Today’s blog post comes from Jennifer Simnett, who is the Director of the Human Resources consultancy People in Places. She shares her thoughts on the type of people you will encounter on an interim assignment at an organisation.
Over 8 years of interim assignments, I have walked into a range of diverse situations with clients and colleagues during the first weeks of a new contract. Arriving in a new organisation where I’m unknown means that I’ve received the full spectrum of initial responses before staff get to know my leadership style and approach. Some of the characters I’ve encountered in the first days and weeks of an interim assignment may be recognisable to you…..
Seven Characters You Will Encounter on an Interim Assignment
1. There is Mr Challenge, who knows you are there to solve problems, so comes and lays ALL the corporate issues at your feet on day one for you to fix.
2. There is Ms Best-Friend who sees you as a Messiah and her salvation come to protect her from being bullied, stressed or performance managed.
3. There is Mr I-Hate-HR who is scarred from the latest poorly implemented HR project so takes out all his animosity on you as representative of the whole HR function.
4. There is Miss Jealous who doesn’t want you to be too successful by getting things done quickly and efficiently – especially on tasks for which she may be partly accountable in her role.
5. There is Mr Carry-On-As-Normal who thinks you are so unimportant and transitory as an interim that you are best ignored.
6. There is Mrs Stonewall, whose colleague was exited the week before you arrived so obviously you are responsible and she will refuse to answer your greeting in the corridor/lift/kitchen.
7. There is Mr Gossip, who feels his job is to fill you in on all the office gossip to ‘help’ you navigate the organisation but really just wants to be seen as well connected and powerful.
Fortunately not all these characters always turn up on every interim assignment! In fact, all the teams I have worked with have been delightful, interesting and well-motivated people, often passionate about their businesses These characters show themselves when actions are driven by fear, apprehension or self-protection. An interim coming into the organisation can be scary. My arrival can be a very real and tangible commitment to change on the part of the Board and executive team. It sends a message to the whole organisation that strategically something is shifting.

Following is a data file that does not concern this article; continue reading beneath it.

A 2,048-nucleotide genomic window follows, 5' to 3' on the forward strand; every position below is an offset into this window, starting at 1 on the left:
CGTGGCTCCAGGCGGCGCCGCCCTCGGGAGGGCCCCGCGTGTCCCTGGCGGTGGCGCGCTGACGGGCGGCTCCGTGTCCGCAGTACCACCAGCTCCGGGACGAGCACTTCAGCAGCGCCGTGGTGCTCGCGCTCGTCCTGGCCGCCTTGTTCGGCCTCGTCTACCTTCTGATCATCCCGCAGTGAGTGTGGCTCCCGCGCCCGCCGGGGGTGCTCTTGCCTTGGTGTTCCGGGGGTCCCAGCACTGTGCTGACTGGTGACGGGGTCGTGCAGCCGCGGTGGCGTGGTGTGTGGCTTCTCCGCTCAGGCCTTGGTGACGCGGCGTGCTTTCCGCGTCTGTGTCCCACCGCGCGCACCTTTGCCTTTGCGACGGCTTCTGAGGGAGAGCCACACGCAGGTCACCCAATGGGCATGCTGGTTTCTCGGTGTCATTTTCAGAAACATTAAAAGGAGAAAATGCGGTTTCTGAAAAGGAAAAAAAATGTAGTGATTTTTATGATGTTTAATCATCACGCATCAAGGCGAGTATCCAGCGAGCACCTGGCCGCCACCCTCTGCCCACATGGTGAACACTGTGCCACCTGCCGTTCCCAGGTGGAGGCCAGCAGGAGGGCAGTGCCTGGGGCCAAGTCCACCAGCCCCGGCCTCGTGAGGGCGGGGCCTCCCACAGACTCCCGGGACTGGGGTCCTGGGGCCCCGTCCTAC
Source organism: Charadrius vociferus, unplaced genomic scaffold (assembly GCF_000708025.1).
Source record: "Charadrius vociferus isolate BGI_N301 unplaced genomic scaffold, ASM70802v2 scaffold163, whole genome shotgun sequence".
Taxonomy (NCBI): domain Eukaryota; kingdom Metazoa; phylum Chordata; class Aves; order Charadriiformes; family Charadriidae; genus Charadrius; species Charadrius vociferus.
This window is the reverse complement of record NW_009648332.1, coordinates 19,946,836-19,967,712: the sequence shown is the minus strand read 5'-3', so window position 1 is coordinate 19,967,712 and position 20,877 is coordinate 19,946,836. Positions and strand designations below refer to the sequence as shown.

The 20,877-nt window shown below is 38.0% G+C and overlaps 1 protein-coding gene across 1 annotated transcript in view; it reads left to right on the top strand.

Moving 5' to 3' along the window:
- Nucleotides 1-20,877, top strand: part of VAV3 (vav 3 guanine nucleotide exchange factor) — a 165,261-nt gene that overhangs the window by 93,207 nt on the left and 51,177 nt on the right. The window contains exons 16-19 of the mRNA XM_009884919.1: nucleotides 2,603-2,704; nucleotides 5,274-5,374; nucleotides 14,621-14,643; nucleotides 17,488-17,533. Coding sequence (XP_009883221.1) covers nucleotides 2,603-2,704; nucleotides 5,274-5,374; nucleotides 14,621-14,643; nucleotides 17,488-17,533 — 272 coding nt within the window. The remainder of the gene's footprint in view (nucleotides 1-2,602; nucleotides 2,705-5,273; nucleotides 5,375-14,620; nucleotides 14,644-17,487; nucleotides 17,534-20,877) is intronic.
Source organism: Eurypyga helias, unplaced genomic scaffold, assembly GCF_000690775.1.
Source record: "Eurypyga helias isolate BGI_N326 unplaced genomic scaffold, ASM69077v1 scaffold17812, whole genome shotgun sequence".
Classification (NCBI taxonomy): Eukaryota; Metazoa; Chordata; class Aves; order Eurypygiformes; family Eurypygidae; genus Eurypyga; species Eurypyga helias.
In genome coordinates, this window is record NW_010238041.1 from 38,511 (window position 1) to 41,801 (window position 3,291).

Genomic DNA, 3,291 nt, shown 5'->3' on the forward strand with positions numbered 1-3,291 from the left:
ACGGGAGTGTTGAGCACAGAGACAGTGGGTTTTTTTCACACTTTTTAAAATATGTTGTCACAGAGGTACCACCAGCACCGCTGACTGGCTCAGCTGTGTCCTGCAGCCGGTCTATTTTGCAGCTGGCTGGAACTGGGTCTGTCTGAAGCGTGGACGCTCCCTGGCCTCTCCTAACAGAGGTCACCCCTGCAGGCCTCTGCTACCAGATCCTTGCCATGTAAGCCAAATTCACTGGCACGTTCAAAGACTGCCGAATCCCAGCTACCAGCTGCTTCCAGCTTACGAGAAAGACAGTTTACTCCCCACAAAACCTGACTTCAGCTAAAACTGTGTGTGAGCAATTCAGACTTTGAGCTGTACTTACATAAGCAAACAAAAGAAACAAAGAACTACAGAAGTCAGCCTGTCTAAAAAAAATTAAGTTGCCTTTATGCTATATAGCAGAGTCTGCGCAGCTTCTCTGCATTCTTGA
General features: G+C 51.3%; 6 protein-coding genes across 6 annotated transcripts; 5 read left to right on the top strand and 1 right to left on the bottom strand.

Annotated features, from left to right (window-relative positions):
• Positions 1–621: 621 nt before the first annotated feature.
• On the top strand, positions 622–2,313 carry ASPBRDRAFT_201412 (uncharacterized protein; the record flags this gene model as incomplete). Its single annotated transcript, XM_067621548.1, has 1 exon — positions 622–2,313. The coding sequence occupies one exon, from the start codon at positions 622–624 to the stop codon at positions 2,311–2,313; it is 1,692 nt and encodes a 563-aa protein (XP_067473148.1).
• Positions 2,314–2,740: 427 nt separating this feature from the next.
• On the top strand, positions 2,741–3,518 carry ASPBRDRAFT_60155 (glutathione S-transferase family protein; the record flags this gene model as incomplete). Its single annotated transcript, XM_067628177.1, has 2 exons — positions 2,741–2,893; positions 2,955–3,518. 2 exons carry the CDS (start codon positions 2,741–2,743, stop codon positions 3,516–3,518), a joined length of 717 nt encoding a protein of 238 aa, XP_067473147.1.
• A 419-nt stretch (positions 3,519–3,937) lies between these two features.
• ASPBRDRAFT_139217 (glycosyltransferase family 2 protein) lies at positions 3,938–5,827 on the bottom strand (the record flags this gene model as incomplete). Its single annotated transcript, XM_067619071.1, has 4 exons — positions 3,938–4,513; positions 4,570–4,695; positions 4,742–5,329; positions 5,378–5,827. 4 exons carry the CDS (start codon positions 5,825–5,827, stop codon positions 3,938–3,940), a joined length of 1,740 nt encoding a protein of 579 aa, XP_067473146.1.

In those first couple of weeks, my personal tactic is to meet, talk and communicate with as many stakeholders as possible. If this means having 1-2-1s with each of 60 team members, then I make it a priority. If it means 5 minutes team huddles in the open plan floor, then I do it regularly. The quality of the communication is also imperative. It needs to be informed and genuine. The key is to listen to everything and get the lie of the land. My agenda is to discover what is working well and what needs improving, to find out the level of engagement and to get buy-in to change. My messages include giving a strategic context to what I’m there to do and provide reassurance on any fears or apprehension which will get in the way of collaboration. There can be a rainbow of responses to an interim but anticipating and managing those responses lays the foundation for personal credibility and a successful assignment.
Jennifer is a dynamic and collaborative Board and Executive Director in commercial HR and workplace transformation. She offers experience in implementing commercial frameworks, people strategy, business development, change management and process reengineering. She has worked for organisations such as Reuters, General Electric, BAA, London Underground, British Gas, London Pensions Fund Authority and Surrey County Council. Jennifer has an MBA, MSc in Organisational Psychology, is Six Sigma Greenbelt certified and is soon to complete the Chartered Director accreditation with the Institute of Directors.